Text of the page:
Supreme Court Will Likely Send Trump Presidential Immunity Case to Lower Courts, Lindsey Graham Says

Supreme Court Will Likely Send Trump Presidential Immunity Case to Lower Courts, Lindsey Graham Says
Justices of the U.S. Supreme Court pose for their official photo at the Supreme Court in Washington on Oct. 7, 2022. (Front L–R) Justices Sonia Sotomayor and Clarence Thomas, Chief Justice John Roberts, Justices Samuel Alito and Justice Elena Kagan. (Back L–R) Justices Amy Coney Barrett, Neil Gorsuch, Brett Kavanaugh, and Ketanji Brown Jackson. (Olivier Douliery/AFP via Getty Images)

The U.S. Supreme Court will likely send former President Donald Trump’s presidential immunity case back to the lower courts for further review, said Sen. Lindsey Graham (R-S.C.) on Sunday

The nation’s highest court last week heard arguments made by President Trump’s lawyers and special counsel Jack Smith’s team regarding whether the 45th president should be declared immune from prosecution in connection to Mr. Smith’s election case. President Trump has argued that he should enjoy absolute immunity from prosecution, while the special counsel says otherwise.

Some conservative-leaning justices appeared to lean toward either agreeing with at least some of President Trump’s arguments, while others, including Chief Justice John Roberts, suggested that the case be sent back to an appeals court in Washington. Earlier this year, a panel of judges on that court rejected the former president’s arguments, setting up his appeal to the Supreme Court.

Mr. Graham, who is also a lawyer, said Sunday on CNN’s “State of the Union” that he believes the high court is “gonna find that presidential immunity exists for President Trump like every other president, but you’ve got to be within the scope of being president. I think they’ll send it back to the lower courts to find out exactly what actions fall within presidential immunity and what are considered personal.”

“I think that’s the way this will end—there will be some immunity for some of the actions,” Mr. Graham said.

The South Carolina senator said he believes “there’s no absolute immunity in the Constitution,” adding, “You know, we don’t become a banana republic here.”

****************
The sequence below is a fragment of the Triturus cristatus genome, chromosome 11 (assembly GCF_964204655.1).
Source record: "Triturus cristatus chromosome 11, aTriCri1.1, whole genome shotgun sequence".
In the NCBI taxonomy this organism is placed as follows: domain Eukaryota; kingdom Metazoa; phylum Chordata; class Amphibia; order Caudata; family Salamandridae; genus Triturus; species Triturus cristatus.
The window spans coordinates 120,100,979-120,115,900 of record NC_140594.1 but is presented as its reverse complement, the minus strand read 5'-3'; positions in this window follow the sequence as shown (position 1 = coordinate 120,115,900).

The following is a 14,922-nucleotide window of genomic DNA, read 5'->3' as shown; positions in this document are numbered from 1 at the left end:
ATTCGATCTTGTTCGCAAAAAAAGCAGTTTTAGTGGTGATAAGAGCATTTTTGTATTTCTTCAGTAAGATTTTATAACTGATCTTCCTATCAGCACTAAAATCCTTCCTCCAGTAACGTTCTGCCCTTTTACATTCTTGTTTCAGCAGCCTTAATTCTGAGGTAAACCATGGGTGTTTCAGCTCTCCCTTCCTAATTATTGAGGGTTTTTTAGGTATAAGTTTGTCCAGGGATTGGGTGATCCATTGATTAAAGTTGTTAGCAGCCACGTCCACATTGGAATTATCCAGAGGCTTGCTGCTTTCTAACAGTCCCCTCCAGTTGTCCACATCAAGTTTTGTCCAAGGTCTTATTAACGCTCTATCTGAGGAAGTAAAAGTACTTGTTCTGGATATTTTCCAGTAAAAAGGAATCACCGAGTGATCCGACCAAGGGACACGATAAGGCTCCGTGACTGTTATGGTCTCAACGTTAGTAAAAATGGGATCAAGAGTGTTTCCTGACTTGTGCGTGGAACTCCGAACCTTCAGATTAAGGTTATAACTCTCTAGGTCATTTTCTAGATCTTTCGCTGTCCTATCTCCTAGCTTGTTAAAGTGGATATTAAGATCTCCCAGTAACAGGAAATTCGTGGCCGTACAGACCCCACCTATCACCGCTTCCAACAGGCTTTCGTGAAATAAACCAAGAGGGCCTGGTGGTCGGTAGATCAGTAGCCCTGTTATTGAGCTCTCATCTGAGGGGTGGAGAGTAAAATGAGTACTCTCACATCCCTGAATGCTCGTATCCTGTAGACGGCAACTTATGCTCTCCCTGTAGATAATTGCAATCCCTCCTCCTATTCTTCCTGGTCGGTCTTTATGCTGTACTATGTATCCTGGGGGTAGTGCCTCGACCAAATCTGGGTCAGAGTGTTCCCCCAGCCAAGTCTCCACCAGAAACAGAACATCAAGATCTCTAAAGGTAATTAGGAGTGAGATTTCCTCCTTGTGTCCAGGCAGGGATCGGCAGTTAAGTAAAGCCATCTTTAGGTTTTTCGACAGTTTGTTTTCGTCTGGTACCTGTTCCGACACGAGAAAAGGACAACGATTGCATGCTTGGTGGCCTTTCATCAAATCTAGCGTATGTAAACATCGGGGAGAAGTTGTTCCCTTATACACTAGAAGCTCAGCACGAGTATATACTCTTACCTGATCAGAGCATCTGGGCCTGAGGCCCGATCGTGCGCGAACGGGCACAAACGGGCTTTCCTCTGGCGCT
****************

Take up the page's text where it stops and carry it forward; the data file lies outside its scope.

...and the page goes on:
“We prosecute, you know, our political opponents, which is going on really in many jurisdictions,” he continued. “But I think the immunity question will be decided partially for Trump and some legal, some factual analysis as to when and where it applies.”

Chief Justice Roberts suggested last week that he was unconvinced by arguments fielded by judges in the Washington appeals court’s ruling. “As I read it, it says simply a former president can be prosecuted because he’s being prosecuted,” he said.

Meanwhile, in Mr. Graham’s interview, the senator was critical of the four cases against President Trump, including the New York City trial that is centering on allegations that his campaign had falsified business records in 2016. He described the cases as “political” and said Americans would see through it and instead focus on issues closer to them.

“So I think most Americans are not going to decide how to vote based on Trump’s legal troubles, but their troubles they face—inflation, crime or broken border—your poll tells me everything I need to know about these legal problems for Trump,” he added. “People are looking at their problems, not Trump’s legal problems.”

The 2024 president hopeful must remain in a Manhattan court every day the trial is in session, the judge has said. President Trump, who is also subject to a partial gag order, has said the case is politicized, meant to keep him quiet, and keep him off the campaign trail for president, where he is the presumptive Republican nominee.

Lindsey Graham
Senator Lindsey Graham (R-S.C.) speaks during a press conference held by members of a bipartisan group of U.S. Senators in Tel Aviv, Israel, on Oct. 22, 2023. (Gil Cohen-Magen/AFP via Getty Images)

In the meantime, President Trump has not had a campaign rally since the trial started, although two are planned for next week in the battleground states of Michigan and Wisconsin. An incoming storm forced him to abruptly postpone a North Carolina rally on April 20. On his one day off from the trial this week he played golf.

The former president has taken to Truth Social, his social media platform where he has just shy of 7 million followers, to call the trial a “witch hunt” and election interference while accusing the judge of being conflicted.

Last week, several witnesses offered testimony in the trial, including a former Trump assistant, a bank official, and former National Enquirer publisher David Pecker.

He faces criminal charges in New York of falsifying business records to cover up a hush money payment made by his lawyer at the time to adult performer Stephanie Clifford, also known as Stormy Daniels, a move prosecutors claim was meant to influence the 2016 election. The former president has denied her allegations that they engaged in an extramarital affair a decade earlier and has pleaded not guilty, saying the payments were normal legal expenses.

Trump campaign spokesperson Karoline Leavitt predicted the case would backfire.

“As this witch-hunt continues, President Trump’s support from Americans of all backgrounds will continue to grow as they watch Joe Biden and the Democrats put on this bogus show trial six months before the election,” she told Reuters this weekend.

Reuters contributed to this report.

From The Epoch Times

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